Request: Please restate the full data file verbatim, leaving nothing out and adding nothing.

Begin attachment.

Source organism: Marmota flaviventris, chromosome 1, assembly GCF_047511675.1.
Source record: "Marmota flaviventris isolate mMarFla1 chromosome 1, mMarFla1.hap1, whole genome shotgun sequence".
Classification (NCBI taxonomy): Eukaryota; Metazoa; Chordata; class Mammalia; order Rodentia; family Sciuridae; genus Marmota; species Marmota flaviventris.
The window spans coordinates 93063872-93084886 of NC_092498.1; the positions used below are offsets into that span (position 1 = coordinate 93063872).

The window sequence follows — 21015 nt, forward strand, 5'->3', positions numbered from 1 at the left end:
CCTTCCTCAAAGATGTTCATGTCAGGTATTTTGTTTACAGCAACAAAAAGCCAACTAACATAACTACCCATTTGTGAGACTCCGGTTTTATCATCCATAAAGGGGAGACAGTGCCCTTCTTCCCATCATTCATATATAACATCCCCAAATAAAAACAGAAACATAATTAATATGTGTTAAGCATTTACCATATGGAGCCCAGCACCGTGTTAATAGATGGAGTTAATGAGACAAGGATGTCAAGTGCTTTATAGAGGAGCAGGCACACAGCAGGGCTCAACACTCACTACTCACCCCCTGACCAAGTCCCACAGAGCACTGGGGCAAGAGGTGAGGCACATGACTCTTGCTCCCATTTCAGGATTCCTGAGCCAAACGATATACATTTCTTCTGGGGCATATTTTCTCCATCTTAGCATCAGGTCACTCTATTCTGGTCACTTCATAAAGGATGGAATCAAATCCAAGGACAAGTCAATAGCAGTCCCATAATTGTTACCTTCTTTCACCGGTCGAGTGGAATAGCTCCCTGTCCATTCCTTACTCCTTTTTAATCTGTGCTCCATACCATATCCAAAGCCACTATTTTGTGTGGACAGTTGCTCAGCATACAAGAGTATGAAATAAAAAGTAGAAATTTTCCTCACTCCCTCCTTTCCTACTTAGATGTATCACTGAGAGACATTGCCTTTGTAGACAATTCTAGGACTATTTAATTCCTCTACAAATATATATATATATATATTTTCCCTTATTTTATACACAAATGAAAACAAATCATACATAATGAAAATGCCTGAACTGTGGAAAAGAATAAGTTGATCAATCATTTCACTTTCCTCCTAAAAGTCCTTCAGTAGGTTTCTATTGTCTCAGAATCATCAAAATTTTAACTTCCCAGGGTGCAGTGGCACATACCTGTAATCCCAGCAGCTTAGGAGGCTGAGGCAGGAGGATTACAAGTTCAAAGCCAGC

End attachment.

Source organism: Marmota flaviventris, chromosome 1, assembly GCF_047511675.1.
Source record: "Marmota flaviventris isolate mMarFla1 chromosome 1, mMarFla1.hap1, whole genome shotgun sequence".
Classification (NCBI taxonomy): Eukaryota; Metazoa; Chordata; class Mammalia; order Rodentia; family Sciuridae; genus Marmota; species Marmota flaviventris.
The window spans coordinates 93063872-93084886 of NC_092498.1; the positions used below are offsets into that span (position 1 = coordinate 93063872).

The window sequence follows — 21015 nt, forward strand, 5'->3', positions numbered from 1 at the left end:
CCTTCCTCAAAGATGTTCATGTCAGGTATTTTGTTTACAGCAACAAAAAGCCAACTAACATAACTACCCATTTGTGAGACTCCGGTTTTATCATCCATAAAGGGGAGACAGTGCCCTTCTTCCCATCATTCATATATAACATCCCCAAATAAAAACAGAAACATAATTAATATGTGTTAAGCATTTACCATATGGAGCCCAGCACCGTGTTAATAGATGGAGTTAATGAGACAAGGATGTCAAGTGCTTTATAGAGGAGCAGGCACACAGCAGGGCTCAACACTCACTACTCACCCCCTGACCAAGTCCCACAGAGCACTGGGGCAAGAGGTGAGGCACATGACTCTTGCTCCCATTTCAGGATTCCTGAGCCAAACGATATACATTTCTTCTGGGGCATATTTTCTCCATCTTAGCATCAGGTCACTCTATTCTGGTCACTTCATAAAGGATGGAATCAAATCCAAGGACAAGTCAATAGCAGTCCCATAATTGTTACCTTCTTTCACCGGTCGAGTGGAATAGCTCCCTGTCCATTCCTTACTCCTTTTTAATCTGTGCTCCATACCATATCCAAAGCCACTATTTTGTGTGGACAGTTGCTCAGCATACAAGAGTATGAAATAAAAAGTAGAAATTTTCCTCACTCCCTCCTTTCCTACTTAGATGTATCACTGAGAGACATTGCCTTTGTAGACAATTCTAGGACTATTTAATTCCTCTACAAATATATATATATATATATTTTCCCTTATTTTATACACAAATGAAAACAAATCATACATAATGAAAATGCCTGAACTGTGGAAAAGAATAAGTTGATCAATCATTTCACTTTCCTCCTAAAAGTCCTTCAGTAGGTTTCTATTGTCTCAGAATCATCAAAATTTTAACTTCCCAGGGTGCAGTGGCACATACCTGTAATCCCAGCAGCTTAGGAGGCTGAGGCAGGAGGATTACAAGTTCAAAGCCAGC